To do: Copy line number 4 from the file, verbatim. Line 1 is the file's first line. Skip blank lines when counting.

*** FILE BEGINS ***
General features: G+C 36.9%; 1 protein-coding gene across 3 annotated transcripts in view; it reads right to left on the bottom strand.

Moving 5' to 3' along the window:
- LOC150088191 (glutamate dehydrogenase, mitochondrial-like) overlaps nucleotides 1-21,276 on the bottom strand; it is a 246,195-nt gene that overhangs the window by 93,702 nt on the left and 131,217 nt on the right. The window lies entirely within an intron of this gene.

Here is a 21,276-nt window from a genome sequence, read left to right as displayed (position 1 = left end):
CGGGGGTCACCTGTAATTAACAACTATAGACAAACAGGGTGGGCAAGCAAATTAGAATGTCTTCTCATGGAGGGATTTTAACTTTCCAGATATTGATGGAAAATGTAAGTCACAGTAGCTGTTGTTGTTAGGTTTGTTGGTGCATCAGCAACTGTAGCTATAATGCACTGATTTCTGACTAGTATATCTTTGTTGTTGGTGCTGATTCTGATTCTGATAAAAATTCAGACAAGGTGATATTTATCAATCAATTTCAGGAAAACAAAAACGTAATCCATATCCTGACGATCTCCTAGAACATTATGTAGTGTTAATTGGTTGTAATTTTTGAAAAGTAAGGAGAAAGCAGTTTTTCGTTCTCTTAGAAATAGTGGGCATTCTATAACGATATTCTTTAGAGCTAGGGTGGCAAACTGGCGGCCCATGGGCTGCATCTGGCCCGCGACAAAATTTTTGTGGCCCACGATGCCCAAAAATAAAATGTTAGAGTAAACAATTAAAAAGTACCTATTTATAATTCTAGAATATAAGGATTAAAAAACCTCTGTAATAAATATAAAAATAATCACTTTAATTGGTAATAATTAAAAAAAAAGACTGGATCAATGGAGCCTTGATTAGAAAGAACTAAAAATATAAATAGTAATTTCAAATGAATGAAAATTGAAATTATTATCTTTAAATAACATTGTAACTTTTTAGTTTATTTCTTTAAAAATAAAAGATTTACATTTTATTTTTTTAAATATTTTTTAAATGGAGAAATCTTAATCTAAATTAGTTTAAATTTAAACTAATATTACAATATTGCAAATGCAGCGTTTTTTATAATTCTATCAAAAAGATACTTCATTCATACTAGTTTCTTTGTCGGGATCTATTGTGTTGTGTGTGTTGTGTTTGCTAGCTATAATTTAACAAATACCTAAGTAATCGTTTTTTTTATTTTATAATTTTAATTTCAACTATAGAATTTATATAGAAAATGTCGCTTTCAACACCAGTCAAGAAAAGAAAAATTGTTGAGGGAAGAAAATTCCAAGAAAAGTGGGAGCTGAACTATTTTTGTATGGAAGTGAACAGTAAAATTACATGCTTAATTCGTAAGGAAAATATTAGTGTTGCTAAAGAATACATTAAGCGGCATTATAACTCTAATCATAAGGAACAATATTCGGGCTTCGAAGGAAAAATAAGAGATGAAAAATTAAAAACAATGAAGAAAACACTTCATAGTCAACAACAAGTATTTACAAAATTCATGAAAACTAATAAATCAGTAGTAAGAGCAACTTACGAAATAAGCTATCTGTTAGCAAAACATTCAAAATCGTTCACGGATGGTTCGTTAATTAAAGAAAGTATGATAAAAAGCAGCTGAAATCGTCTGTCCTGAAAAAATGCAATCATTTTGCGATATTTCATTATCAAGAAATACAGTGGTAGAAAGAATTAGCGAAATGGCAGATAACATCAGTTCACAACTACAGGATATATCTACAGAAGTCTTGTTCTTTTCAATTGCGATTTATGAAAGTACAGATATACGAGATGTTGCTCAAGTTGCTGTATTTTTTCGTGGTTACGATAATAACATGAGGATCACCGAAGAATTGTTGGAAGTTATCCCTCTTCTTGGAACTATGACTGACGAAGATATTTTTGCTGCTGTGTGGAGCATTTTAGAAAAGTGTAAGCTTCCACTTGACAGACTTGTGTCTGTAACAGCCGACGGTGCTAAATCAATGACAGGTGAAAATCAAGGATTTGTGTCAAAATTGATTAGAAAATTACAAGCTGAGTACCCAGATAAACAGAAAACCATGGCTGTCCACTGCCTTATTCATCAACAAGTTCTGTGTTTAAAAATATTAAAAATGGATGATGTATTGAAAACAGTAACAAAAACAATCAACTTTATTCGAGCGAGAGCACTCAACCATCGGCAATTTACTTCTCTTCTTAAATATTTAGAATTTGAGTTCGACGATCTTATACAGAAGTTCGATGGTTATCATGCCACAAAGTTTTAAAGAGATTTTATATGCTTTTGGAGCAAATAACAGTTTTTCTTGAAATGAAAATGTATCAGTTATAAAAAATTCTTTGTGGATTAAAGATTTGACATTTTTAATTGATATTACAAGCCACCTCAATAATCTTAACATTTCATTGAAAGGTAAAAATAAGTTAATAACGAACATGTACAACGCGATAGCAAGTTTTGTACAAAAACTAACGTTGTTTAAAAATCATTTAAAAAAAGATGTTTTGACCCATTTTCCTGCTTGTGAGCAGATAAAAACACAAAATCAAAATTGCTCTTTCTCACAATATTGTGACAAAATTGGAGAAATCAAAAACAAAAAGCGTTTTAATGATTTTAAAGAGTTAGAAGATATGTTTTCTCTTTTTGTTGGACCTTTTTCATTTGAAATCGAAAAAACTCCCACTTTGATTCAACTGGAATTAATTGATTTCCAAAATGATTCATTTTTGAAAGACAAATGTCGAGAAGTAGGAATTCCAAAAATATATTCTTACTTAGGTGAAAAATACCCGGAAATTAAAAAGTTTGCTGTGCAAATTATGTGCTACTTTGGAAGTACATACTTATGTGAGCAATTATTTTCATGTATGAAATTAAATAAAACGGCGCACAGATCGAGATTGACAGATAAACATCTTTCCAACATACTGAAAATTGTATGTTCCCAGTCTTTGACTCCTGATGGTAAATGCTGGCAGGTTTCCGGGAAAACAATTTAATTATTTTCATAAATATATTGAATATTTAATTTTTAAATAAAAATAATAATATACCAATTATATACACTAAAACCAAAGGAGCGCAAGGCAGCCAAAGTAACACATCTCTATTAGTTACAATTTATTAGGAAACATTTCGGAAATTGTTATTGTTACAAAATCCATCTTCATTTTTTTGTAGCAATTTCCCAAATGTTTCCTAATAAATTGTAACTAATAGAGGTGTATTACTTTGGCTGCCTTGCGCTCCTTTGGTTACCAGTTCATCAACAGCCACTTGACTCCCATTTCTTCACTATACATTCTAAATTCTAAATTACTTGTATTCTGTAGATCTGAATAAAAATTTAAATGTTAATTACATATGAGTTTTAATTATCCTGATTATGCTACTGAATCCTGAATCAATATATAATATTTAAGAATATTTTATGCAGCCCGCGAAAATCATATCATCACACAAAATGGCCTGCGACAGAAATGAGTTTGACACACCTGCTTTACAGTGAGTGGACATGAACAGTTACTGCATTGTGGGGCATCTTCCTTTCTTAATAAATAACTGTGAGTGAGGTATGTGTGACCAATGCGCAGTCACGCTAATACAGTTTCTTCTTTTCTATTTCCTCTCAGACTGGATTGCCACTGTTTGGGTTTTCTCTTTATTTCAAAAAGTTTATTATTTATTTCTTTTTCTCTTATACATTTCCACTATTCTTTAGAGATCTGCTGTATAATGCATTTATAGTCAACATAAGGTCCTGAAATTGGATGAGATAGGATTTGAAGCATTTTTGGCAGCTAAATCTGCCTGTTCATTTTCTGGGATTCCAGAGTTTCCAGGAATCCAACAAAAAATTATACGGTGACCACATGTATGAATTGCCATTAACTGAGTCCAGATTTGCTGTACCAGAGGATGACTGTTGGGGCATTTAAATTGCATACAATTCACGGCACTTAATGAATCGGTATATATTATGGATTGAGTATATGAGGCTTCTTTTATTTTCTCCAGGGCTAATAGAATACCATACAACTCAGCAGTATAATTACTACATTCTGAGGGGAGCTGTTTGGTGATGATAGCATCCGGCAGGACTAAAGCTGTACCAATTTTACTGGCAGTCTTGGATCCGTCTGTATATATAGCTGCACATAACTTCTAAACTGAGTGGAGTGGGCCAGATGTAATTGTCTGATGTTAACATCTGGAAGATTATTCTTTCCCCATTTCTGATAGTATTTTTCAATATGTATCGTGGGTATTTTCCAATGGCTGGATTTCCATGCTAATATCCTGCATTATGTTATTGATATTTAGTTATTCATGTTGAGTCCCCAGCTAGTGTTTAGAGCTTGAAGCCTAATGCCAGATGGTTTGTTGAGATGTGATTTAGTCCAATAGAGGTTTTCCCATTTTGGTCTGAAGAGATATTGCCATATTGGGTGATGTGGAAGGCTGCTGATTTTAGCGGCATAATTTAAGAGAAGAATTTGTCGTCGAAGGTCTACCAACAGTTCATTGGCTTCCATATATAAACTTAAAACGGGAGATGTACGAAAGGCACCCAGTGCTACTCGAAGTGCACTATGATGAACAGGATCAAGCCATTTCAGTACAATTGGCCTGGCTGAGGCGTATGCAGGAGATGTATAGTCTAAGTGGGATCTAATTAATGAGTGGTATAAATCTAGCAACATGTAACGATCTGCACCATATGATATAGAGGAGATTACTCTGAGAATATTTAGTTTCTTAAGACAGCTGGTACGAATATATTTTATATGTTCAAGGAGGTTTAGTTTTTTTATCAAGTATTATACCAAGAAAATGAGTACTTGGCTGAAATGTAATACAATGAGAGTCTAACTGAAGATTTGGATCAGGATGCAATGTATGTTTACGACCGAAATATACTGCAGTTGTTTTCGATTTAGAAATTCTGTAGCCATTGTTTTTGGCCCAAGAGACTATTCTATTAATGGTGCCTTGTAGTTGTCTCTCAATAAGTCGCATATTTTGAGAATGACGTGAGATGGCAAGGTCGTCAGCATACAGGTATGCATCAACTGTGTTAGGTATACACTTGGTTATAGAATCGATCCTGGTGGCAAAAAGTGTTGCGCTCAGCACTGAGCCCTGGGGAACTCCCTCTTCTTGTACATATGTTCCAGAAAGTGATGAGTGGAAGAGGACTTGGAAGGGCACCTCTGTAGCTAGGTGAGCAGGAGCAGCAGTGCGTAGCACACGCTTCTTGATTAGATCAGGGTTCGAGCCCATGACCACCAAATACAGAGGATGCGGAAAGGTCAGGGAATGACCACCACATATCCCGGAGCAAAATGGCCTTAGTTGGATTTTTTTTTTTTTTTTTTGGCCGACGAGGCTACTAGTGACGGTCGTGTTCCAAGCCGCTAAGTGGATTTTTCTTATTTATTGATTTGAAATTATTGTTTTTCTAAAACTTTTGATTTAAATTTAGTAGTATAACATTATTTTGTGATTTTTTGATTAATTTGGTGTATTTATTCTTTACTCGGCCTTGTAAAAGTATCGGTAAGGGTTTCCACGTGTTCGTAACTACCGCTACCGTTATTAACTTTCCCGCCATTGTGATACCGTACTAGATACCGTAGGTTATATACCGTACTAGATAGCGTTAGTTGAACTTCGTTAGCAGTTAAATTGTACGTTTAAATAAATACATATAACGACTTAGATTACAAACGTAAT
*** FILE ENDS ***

Here is a 21,276-nt window from a genome sequence, read left to right as displayed (position 1 = left end):